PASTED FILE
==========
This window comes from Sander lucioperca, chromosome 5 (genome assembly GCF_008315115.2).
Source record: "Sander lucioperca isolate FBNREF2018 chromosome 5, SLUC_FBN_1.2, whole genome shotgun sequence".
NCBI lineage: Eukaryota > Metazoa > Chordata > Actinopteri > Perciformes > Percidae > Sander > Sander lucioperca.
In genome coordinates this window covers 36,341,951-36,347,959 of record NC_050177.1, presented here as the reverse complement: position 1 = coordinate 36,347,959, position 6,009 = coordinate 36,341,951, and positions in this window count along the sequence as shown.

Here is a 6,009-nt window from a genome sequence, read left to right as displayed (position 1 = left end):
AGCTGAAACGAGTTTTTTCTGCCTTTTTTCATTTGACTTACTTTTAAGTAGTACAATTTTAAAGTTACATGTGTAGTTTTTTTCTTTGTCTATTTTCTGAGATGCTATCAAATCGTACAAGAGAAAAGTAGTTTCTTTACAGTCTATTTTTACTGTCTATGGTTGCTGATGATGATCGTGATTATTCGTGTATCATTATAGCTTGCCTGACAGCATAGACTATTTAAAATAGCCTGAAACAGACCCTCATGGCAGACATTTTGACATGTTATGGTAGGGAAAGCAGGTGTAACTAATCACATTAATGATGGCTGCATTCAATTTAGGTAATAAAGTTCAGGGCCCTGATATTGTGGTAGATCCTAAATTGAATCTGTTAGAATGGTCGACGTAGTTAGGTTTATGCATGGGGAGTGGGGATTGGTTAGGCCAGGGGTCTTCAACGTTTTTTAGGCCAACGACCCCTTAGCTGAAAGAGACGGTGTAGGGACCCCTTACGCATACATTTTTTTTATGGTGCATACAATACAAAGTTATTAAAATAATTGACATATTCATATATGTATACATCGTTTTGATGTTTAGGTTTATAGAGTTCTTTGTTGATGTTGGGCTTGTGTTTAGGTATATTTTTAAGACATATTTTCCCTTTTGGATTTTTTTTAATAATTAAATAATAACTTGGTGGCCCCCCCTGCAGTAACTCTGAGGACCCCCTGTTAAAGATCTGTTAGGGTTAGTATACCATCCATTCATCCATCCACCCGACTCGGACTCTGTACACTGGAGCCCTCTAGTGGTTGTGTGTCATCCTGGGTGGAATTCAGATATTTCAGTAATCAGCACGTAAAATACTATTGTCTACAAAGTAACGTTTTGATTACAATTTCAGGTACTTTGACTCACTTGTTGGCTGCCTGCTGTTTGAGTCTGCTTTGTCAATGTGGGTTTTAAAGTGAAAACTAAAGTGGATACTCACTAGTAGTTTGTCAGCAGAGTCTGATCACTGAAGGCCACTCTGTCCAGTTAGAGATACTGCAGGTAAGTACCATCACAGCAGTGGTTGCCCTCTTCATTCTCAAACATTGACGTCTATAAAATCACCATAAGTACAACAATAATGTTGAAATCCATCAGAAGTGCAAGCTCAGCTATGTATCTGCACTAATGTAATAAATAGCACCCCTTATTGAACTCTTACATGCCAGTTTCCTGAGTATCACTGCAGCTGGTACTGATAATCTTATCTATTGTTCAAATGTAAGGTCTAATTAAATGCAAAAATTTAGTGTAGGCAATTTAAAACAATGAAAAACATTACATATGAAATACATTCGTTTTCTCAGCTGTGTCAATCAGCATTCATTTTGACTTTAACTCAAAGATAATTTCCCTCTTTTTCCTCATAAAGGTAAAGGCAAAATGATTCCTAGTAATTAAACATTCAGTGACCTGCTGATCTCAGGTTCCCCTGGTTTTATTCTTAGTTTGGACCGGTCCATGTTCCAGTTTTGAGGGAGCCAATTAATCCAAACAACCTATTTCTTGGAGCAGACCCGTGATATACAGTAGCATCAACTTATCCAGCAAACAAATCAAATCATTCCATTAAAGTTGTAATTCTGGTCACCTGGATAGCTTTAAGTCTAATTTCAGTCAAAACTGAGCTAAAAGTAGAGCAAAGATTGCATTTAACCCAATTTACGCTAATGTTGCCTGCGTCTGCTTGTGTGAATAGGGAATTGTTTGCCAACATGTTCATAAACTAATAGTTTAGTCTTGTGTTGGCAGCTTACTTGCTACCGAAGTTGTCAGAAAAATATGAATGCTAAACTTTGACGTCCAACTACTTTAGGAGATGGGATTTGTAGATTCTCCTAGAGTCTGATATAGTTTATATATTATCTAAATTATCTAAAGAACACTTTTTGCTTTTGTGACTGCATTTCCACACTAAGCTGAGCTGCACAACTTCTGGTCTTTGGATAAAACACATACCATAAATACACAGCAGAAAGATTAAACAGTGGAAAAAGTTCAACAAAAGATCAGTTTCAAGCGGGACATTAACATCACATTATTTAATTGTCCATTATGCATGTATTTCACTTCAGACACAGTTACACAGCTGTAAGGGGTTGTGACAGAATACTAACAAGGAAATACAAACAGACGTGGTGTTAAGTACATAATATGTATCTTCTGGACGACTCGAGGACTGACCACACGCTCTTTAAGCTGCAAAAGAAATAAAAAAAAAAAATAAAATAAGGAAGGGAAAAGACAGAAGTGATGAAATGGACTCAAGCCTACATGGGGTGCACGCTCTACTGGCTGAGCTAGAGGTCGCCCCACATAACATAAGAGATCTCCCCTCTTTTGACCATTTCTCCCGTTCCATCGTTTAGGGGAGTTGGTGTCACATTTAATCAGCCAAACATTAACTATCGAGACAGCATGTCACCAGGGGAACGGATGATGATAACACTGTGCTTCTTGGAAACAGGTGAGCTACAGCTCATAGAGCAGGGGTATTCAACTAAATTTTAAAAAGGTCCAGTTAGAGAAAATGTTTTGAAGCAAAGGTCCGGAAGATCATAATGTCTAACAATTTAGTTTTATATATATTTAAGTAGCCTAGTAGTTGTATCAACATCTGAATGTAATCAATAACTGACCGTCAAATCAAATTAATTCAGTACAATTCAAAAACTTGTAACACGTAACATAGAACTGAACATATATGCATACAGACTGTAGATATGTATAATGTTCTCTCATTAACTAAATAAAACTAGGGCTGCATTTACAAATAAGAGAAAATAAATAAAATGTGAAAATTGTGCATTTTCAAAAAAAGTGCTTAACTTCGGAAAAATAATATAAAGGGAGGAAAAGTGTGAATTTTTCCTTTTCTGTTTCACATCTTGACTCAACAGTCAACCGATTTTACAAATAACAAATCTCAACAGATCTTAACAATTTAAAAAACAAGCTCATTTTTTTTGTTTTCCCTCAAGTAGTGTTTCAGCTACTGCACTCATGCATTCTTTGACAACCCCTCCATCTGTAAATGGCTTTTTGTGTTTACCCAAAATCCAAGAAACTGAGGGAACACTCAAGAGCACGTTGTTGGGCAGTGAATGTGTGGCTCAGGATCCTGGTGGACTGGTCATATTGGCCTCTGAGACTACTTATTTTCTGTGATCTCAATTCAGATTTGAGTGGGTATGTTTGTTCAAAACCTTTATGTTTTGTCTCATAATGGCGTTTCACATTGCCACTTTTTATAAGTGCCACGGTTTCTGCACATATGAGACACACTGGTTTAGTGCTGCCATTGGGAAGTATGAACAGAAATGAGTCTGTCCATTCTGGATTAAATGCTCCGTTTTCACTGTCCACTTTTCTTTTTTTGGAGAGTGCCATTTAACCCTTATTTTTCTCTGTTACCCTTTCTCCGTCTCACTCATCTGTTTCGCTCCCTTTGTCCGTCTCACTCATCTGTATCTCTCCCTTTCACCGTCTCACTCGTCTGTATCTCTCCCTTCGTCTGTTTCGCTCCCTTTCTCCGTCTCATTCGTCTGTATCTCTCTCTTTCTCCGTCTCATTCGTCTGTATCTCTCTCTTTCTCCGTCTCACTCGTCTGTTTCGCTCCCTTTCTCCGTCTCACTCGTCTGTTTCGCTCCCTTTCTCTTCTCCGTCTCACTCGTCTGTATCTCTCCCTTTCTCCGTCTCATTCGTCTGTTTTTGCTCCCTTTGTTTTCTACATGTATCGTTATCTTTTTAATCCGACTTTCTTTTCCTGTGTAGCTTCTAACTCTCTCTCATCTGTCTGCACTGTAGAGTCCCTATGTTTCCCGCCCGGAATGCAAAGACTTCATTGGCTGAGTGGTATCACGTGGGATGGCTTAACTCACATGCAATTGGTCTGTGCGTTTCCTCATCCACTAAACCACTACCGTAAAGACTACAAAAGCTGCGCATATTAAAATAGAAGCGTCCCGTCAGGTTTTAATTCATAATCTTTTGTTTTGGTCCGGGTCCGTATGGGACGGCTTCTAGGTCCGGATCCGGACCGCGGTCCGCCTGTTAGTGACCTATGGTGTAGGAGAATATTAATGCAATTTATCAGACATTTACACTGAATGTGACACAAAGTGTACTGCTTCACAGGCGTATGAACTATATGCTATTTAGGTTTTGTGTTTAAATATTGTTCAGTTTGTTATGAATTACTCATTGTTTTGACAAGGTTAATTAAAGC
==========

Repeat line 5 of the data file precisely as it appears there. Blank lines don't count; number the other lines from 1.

Here is a 6,009-nt window from a genome sequence, read left to right as displayed (position 1 = left end):